V. V. Rykov and V. P. Trubitsyn


We present a new numerical approach for modeling three-dimensional mantle flows as these interact with moving continents. Flows are modeled in a square $3\times 3\times 1$ region. The mantle is considered as a viscous incompressible fluid heated from below. Continents consist of a thin heat-conducting crust and a lithospheric region of high viscosity. The numerical algorithm was applied to the square region and allowed for thermomechanical interaction of the mantle and continents. Impenetrability and free-slip conditions were assigned at the upper boundary outside the continents. Impenetrability and no-slip conditions were prescribed at the bottom of the crust. A numerical analysis illustrated the aggregation of two continents into a supercontinent of Pangea type and its subsequent breakup. A linear temperature distribution with a small artificial perturbation was taken as the initial condition. The perturbation structure was similar to the onset of thermal convection. The Rayleigh number 10$^5$ was assumed. As an initial condition, the two continents were placed on opposite sides of a central downwelling. Because of the viscous flow, the continents approached one another and aggregated into a large continent. This resulted in heating of the mantle under the supercontinent due to reduction in heat loss across it. Hence an upwelling developed in place of the former downwelling. The continents diverged from the left and remained partially converged from the right, thus forming a configuration of the North and South America type. A global subduction of the West Pacific type developed to the right of the continents. With time, this belt was buried under continents seaward-moving. The numerical results for Ra = 10$^5$ were extrapolated to a higher value of $10^8$ for the whole mantle convection. The relevant cycle time so obtained for continental drift was of order 1 billion years.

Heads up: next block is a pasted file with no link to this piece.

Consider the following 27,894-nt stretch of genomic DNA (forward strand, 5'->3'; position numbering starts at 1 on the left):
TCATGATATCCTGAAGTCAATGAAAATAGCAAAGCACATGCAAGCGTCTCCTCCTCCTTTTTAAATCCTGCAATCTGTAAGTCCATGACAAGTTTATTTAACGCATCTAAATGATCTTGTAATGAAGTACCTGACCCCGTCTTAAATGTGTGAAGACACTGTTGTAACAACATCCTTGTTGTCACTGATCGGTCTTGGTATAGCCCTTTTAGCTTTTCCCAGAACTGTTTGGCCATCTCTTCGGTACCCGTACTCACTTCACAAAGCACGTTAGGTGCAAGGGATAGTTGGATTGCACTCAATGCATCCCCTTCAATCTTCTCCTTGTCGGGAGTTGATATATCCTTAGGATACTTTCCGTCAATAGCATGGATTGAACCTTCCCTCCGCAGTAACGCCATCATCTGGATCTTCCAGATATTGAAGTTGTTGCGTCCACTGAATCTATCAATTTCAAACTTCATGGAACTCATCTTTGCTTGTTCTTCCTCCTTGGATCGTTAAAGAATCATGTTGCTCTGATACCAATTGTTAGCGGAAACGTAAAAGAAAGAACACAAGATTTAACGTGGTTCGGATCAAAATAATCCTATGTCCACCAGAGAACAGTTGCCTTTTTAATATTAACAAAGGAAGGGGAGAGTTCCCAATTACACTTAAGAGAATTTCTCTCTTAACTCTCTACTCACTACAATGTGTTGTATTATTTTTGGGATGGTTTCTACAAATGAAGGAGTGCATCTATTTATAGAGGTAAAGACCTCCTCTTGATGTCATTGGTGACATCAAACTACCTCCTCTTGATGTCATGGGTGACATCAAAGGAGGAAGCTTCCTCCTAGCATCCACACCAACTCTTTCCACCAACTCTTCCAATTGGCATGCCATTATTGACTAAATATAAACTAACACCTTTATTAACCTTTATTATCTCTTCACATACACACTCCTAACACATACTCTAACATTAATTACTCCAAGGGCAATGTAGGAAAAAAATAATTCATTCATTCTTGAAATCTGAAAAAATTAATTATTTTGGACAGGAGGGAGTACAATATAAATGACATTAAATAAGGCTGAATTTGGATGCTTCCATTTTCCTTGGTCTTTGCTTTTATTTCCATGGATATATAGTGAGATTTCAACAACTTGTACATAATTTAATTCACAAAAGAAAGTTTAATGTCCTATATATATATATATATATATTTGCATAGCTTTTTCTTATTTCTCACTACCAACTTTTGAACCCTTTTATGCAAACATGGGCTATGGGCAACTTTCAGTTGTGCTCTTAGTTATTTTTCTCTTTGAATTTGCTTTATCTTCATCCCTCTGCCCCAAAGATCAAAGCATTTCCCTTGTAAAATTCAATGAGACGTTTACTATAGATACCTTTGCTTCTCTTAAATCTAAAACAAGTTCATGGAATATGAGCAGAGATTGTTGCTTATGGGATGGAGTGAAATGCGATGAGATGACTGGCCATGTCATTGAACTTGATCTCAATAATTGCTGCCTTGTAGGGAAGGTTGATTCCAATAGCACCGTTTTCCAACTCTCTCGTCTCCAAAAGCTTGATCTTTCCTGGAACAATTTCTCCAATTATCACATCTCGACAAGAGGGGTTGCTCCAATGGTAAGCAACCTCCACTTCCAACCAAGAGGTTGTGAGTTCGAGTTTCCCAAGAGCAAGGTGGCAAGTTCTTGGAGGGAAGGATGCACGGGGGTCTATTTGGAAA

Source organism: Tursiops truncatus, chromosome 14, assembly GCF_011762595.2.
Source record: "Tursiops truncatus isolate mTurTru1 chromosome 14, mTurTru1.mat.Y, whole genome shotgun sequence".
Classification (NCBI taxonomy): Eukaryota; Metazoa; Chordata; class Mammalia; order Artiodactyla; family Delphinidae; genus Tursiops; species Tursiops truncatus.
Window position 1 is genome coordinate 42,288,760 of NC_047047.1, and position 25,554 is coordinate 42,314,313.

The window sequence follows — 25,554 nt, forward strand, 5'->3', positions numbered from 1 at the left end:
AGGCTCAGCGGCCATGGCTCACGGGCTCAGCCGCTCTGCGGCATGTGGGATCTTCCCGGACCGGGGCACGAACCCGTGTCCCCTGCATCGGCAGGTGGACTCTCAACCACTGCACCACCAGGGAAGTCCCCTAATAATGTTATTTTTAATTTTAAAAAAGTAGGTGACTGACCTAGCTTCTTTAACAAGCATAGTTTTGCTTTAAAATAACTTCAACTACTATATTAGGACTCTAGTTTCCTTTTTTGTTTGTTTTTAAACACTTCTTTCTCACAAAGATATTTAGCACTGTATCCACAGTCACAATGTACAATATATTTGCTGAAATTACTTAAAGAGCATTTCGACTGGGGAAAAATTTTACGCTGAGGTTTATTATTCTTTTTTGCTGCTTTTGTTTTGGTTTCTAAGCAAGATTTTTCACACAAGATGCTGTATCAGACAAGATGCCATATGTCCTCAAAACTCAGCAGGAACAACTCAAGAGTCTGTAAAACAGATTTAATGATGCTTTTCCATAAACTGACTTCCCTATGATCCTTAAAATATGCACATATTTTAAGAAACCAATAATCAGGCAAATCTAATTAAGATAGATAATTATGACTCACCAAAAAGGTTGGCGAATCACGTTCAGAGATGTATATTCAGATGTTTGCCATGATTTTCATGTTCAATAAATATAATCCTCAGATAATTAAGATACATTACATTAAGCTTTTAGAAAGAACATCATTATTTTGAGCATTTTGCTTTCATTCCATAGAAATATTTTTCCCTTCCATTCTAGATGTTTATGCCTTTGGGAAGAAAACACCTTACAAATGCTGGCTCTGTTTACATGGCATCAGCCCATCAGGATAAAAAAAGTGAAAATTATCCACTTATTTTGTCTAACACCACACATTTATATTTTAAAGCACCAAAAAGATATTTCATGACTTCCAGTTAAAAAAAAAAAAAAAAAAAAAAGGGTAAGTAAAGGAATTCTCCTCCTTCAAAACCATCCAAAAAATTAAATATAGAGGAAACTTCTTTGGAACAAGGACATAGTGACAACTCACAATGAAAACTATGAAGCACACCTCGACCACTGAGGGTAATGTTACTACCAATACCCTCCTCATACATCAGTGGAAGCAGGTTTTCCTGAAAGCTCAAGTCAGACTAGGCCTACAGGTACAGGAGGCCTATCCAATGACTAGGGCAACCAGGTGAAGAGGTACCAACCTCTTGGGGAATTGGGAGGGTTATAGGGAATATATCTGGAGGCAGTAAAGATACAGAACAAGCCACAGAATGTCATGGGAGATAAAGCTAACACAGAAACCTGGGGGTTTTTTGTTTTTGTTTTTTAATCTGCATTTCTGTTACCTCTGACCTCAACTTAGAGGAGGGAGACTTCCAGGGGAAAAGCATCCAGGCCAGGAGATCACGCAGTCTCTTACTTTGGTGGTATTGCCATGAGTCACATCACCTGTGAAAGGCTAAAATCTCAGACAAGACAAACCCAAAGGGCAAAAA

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Computational Seismology, Vol. 3.